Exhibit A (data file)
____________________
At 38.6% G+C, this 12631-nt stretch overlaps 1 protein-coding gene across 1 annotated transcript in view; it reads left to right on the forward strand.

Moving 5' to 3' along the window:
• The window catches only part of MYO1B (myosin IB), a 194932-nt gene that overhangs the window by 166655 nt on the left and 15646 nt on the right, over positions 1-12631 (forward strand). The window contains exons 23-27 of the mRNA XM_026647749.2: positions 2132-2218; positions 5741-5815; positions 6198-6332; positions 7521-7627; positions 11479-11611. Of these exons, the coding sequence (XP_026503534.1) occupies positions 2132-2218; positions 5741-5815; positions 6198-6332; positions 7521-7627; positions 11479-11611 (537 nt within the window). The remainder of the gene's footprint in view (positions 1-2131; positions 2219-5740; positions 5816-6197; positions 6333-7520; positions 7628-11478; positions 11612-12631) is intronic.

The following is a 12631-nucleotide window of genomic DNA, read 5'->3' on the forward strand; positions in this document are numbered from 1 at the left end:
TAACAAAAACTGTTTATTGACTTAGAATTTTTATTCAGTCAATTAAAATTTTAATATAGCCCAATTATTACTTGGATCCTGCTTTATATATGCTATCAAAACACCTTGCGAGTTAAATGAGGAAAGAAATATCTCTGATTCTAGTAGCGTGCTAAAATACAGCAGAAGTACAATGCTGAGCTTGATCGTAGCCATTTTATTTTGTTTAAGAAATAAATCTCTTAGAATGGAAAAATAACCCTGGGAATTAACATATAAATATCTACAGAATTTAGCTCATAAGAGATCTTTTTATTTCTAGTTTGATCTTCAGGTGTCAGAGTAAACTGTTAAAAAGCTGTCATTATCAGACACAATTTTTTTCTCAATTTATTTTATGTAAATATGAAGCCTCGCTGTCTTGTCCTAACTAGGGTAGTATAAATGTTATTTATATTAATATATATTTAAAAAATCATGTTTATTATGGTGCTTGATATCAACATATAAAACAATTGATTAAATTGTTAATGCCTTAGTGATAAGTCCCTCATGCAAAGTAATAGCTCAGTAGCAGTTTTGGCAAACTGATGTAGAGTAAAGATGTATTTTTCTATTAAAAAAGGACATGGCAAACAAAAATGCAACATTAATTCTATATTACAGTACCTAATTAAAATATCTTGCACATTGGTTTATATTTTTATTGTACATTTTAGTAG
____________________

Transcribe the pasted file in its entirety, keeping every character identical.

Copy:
At 38.6% G+C, this 12631-nt stretch overlaps 1 protein-coding gene across 1 annotated transcript in view; it reads left to right on the forward strand.

Moving 5' to 3' along the window:
• The window catches only part of MYO1B (myosin IB), a 194932-nt gene that overhangs the window by 166655 nt on the left and 15646 nt on the right, over positions 1-12631 (forward strand). The window contains exons 23-27 of the mRNA XM_026647749.2: positions 2132-2218; positions 5741-5815; positions 6198-6332; positions 7521-7627; positions 11479-11611. Of these exons, the coding sequence (XP_026503534.1) occupies positions 2132-2218; positions 5741-5815; positions 6198-6332; positions 7521-7627; positions 11479-11611 (537 nt within the window). The remainder of the gene's footprint in view (positions 1-2131; positions 2219-5740; positions 5816-6197; positions 6333-7520; positions 7628-11478; positions 11612-12631) is intronic.

The following is a 12631-nucleotide window of genomic DNA, read 5'->3' on the forward strand; positions in this document are numbered from 1 at the left end:
TAACAAAAACTGTTTATTGACTTAGAATTTTTATTCAGTCAATTAAAATTTTAATATAGCCCAATTATTACTTGGATCCTGCTTTATATATGCTATCAAAACACCTTGCGAGTTAAATGAGGAAAGAAATATCTCTGATTCTAGTAGCGTGCTAAAATACAGCAGAAGTACAATGCTGAGCTTGATCGTAGCCATTTTATTTTGTTTAAGAAATAAATCTCTTAGAATGGAAAAATAACCCTGGGAATTAACATATAAATATCTACAGAATTTAGCTCATAAGAGATCTTTTTATTTCTAGTTTGATCTTCAGGTGTCAGAGTAAACTGTTAAAAAGCTGTCATTATCAGACACAATTTTTTTCTCAATTTATTTTATGTAAATATGAAGCCTCGCTGTCTTGTCCTAACTAGGGTAGTATAAATGTTATTTATATTAATATATATTTAAAAAATCATGTTTATTATGGTGCTTGATATCAACATATAAAACAATTGATTAAATTGTTAATGCCTTAGTGATAAGTCCCTCATGCAAAGTAATAGCTCAGTAGCAGTTTTGGCAAACTGATGTAGAGTAAAGATGTATTTTTCTATTAAAAAAGGACATGGCAAACAAAAATGCAACATTAATTCTATATTACAGTACCTAATTAAAATATCTTGCACATTGGTTTATATTTTTATTGTACATTTTAGTAG